How The Corona Pandemic Has Affected Kenyan Commercial Banks
Kevin Namunwa  |  Sep 9, 2020

The Coronavirus pandemic has cost commercial banks Ksh19.48 billion. The virus outbreak caused an economic disruption which forced lenders to increase provisions for debt defaults.

According to the half-year results for 36 out of the 39 actively trading banks, the combined net profit dropped by 30.5% to Ksh 44.44 billion in comparison to the Ksh 63.92 billion profit recorded in the preceding similar period.

There was a slowdown in economic activities in Kenya as occasioned by the pandemic.

The slow performance saw increased debt defaults as Kenya imposed strict measures to control the spread of Covid-19.

 The value of bad loans in the banking sector rose by Ksh 29.95 billion between March and June alone showing the intensity of economic hardship facing borrowers due to increased layoffs and salary cuts.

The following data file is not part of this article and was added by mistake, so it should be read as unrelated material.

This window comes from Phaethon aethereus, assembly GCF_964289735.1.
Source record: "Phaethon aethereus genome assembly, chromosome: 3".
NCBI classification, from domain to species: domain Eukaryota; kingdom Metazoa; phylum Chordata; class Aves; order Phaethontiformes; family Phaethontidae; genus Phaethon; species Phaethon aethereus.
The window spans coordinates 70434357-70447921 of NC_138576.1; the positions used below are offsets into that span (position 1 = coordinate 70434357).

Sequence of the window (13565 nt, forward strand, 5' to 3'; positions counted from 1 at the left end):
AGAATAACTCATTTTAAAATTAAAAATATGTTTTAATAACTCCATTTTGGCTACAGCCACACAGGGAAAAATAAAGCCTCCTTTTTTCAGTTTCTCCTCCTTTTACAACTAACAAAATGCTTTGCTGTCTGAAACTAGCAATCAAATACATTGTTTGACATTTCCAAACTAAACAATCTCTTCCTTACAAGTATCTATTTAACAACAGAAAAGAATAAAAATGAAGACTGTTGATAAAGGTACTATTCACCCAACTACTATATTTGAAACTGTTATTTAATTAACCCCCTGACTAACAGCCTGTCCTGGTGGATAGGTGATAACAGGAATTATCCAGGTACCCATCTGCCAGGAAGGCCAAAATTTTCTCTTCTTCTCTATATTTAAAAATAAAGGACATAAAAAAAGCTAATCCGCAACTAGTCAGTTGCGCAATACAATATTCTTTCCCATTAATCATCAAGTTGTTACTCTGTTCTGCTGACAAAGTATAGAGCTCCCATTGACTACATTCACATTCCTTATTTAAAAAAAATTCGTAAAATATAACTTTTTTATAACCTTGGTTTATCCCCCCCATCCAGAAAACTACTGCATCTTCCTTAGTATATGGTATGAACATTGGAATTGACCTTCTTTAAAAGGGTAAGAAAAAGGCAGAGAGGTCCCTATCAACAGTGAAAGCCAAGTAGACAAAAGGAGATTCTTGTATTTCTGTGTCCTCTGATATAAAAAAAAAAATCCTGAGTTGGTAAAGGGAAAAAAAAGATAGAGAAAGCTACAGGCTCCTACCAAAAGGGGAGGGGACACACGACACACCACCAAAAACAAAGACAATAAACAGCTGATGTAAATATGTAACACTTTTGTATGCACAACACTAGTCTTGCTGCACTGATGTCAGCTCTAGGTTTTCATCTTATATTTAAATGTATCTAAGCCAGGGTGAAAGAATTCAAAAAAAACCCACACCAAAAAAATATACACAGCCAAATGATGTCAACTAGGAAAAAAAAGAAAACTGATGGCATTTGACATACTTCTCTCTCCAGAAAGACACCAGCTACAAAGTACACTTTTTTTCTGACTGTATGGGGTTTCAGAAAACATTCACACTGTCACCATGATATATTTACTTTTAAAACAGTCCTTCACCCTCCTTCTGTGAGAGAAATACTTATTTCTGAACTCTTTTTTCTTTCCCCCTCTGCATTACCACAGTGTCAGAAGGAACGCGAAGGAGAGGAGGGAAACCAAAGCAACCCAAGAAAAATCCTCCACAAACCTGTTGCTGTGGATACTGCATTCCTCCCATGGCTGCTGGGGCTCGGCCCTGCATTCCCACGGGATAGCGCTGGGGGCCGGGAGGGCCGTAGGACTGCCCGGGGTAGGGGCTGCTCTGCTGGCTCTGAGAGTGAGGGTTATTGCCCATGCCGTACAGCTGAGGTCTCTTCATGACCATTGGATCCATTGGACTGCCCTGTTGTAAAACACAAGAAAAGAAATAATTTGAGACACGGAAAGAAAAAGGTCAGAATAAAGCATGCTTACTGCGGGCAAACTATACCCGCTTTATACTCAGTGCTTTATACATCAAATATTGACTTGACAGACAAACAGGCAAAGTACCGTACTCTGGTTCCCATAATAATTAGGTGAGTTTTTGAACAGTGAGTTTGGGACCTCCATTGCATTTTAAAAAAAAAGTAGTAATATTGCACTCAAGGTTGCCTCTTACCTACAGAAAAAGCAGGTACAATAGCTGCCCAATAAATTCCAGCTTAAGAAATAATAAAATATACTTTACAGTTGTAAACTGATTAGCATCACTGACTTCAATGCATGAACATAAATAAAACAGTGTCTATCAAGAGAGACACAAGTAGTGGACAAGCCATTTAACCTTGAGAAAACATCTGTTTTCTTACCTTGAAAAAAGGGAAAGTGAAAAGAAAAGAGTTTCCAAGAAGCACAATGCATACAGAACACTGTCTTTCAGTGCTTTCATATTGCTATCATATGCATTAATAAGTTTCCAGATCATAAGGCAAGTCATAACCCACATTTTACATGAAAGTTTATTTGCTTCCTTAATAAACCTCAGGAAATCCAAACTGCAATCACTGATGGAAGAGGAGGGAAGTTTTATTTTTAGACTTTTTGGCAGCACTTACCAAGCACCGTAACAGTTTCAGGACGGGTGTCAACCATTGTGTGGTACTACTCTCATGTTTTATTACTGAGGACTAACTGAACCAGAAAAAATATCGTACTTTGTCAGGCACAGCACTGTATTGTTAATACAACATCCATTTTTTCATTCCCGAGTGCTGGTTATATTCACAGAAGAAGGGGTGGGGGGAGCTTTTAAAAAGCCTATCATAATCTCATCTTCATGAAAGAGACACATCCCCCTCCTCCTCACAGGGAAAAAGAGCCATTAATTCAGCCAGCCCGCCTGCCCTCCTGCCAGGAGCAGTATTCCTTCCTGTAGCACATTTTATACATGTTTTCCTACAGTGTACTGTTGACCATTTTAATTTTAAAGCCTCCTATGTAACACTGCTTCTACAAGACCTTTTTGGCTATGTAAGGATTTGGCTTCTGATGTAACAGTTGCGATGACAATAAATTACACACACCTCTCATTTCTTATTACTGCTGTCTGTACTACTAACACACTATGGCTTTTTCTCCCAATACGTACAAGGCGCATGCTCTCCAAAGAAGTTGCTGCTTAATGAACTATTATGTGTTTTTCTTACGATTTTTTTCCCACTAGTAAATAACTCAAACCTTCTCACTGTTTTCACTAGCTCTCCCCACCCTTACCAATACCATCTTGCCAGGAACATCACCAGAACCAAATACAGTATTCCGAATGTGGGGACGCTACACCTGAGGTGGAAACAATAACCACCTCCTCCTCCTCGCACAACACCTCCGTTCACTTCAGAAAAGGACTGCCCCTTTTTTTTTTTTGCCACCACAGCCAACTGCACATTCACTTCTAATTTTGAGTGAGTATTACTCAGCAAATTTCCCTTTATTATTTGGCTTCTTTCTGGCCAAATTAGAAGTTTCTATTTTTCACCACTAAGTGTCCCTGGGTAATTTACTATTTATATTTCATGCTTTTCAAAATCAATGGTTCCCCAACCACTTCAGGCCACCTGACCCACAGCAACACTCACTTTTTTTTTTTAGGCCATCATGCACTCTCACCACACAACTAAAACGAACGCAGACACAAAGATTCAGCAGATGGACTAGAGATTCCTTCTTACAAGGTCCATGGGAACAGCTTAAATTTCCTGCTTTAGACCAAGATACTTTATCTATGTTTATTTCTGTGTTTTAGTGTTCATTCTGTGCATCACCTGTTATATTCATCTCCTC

Top seven Nairobi Securities Exchange (NSE) listed lenders have set aside Ksh 31.7 billion in half year to June, being 3.5 times the Ksh 9 billion that had been provisioned in the preceding similar period.

KCB Group, Equity Group and Absa Bank Kenya are among the lenders that raised their provisions for bad debt by the largest amounts at Sh7.9 billion, Sh7.1 billion and Sh3.7 billion respectively.

After Kenya recorded its first Coronavirus case, the government was forced to put up restrictions to curb the spread of the virus. The state imposed a curfew, closed schools, hotels, bars and restaurants and introduced social distancing rules.

Seven lenders— Bank of Africa, Mayfair, Spire, Consolidated, Housing Finance, Sidian and DIB Kenya— posted losses during the period that saw only nine banks grow profits.

Top lenders such as KCB, Equity, Cooperative Bank, Standard Chartered Bank Kenya and Absa Kenya all shed profits as they set aside increased amounts of money to reflect rising loan defaults in the economy.

Lenders such as Absa, SBM Kenya, Development Bank of Kenya and Ecobank posted declines of more than 50 percent in their bottom-lines.

A few medium and lower tier lenders like Bank of Baroda, Family Bank, Guardian, Guarantee Trust, ABC, Paramount Citi Bank Kenya and UBA defied the trend to post growths in their profits.